Back to back, the experts analyzed nuclear reactor designs and their failures, from Three Mile Island to Chernobyl to Fukushima Daiichi.
Based on estimates of how much the general public was exposed to radioactively contaminated material, Man-Sung Yim, an associate professor of nuclear engineering and a radiological health expert at NCSU, ranked Chernobyl as the worst of the three nuclear power plant failures.
Radiation exposure from Fukushima Daiichi “is less than Chernobyl, but far worse than Three Mile Island,” Yim said during the NCSU symposium.
Based on published measurements, Yim calculated that the general population was exposed to about 33 rem of radiation in Chernobyl. The evacuated area around the Fukushima Daiichi plant has received a dose of up to 10 rem.
The Three Mile Island accident exposed the general public to about 180 millirem of radiation, less than the 300 millirem to 600 millirem of radiation Americans take in every year from everyday living.
A 400 rem dose of radiation is considered lethal, Yim said.
The other experts linked the exposure risk of the three nuclear power plant failures directly to reactor design and operational safety standards.
All nuclear power plants generate electricity from steam that turns a turbine linked to a generator. The heat needed to turn water into steam comes from nuclear fission.
The fuel to produce the heat is uranium, a natural metallic element in rock, soil and water that comes in multiple versions. The uranium is contained in ceramic-like pellets that are stacked in fuel rods in the core of a reactor. One uranium version, uranium-235, breaks apart when it gets hit by a neutron, releasing two to three neutrons, two radioactive fission products and heat. When released neutrons hit more uranium-235, the nuclear fission continues as a chain reaction.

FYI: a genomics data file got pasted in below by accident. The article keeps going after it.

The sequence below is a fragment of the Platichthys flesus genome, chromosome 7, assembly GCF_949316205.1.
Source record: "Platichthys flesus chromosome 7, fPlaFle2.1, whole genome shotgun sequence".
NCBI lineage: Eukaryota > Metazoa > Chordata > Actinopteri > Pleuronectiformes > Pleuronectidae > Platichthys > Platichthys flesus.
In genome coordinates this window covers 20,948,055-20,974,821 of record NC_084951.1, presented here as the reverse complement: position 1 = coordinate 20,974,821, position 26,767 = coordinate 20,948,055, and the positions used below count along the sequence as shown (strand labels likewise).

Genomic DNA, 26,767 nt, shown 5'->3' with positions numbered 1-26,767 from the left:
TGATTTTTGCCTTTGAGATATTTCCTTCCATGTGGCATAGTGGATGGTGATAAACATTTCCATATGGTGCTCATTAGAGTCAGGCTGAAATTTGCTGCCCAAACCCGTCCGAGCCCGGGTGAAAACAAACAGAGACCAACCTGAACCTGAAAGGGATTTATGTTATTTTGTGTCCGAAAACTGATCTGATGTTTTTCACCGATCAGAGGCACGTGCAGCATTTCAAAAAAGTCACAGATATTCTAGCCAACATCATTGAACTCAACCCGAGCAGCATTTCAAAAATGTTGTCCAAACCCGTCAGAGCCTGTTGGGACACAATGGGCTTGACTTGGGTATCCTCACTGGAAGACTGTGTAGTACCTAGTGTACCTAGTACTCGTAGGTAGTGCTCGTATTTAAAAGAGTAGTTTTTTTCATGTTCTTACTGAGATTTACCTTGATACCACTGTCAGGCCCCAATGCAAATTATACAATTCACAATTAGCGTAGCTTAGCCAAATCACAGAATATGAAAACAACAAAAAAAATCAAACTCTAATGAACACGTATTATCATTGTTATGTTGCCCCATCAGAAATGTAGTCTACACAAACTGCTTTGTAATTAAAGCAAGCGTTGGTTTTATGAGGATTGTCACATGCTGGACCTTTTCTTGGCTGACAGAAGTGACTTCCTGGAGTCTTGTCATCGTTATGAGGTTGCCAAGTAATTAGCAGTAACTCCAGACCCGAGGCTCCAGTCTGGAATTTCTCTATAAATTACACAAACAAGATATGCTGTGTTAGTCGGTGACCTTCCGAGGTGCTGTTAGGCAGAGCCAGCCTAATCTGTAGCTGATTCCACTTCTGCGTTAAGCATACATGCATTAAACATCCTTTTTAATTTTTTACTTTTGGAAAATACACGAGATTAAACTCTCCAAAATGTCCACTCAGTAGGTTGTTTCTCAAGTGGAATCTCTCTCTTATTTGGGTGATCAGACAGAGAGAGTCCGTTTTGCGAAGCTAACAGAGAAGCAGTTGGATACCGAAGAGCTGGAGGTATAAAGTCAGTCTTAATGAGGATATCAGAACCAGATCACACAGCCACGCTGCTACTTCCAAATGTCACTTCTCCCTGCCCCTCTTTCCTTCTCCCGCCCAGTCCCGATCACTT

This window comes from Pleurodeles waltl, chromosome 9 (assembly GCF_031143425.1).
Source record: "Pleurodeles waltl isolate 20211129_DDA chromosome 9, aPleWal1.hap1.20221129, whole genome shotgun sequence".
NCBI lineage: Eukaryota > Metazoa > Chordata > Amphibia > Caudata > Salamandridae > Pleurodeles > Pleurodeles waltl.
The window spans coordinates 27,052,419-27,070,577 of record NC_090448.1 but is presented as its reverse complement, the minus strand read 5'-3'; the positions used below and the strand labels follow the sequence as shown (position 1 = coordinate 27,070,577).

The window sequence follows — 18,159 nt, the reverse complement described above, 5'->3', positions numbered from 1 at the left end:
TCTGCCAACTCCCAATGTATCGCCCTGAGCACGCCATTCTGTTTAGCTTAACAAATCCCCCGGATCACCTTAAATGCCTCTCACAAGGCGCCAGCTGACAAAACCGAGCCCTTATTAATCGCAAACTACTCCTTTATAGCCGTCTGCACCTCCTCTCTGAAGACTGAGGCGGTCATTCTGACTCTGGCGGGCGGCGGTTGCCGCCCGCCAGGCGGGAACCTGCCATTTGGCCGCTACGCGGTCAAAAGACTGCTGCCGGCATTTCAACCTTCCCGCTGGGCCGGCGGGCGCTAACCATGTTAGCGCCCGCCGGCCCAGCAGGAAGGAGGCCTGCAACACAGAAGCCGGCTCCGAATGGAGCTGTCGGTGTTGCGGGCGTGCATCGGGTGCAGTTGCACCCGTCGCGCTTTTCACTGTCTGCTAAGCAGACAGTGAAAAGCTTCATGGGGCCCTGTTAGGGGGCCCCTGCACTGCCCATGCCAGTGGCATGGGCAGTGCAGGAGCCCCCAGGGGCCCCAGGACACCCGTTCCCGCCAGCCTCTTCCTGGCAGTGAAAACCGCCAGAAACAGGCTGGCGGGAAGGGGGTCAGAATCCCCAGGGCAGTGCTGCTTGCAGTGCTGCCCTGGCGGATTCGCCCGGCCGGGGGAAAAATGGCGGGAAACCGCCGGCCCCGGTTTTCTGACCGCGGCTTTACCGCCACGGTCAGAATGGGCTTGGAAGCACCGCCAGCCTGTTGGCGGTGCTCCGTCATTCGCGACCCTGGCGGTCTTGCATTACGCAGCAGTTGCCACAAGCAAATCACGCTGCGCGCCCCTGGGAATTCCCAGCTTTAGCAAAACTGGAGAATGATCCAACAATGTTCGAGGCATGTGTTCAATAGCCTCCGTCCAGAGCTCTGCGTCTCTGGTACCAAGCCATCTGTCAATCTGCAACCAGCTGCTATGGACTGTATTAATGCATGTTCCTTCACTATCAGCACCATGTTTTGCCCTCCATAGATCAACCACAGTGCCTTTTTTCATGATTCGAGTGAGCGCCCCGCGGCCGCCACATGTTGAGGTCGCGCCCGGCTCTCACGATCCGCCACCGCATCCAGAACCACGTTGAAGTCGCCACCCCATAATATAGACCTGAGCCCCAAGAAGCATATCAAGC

Unlike the Three Mile Island and Fukushima Daiichi nuclear power plants, the Chernobyl nuclear power plant had no steel vessels around its reactor cores. When an experiment went awry on April 26, 1986, and reactor No. 4 overheated, pressure from the steam continued to build until it blew off the roof of the reactor building, scattering radioactive material from the melting reactor core across the landscape and setting free radioactive clouds that drifted westwards.
The Fukushima Daiichi plant withstood the massive March 11 earthquake, even though it wasn’t designed for such a powerful seismic event, John Gilligan, professor of nuclear engineering, said during the NCSU symposium.
Control rods automatically stopped nuclear fission, in effect shutting down reactors that were in operation the moment the electricity supply to the plant was cut off.
“It wasn’t the earthquake,” that caused the nuclear crisis at Fukushima Daiichi, Michael Doster, professor of nuclear engineering at NCSU, said. “It was the tsunami.”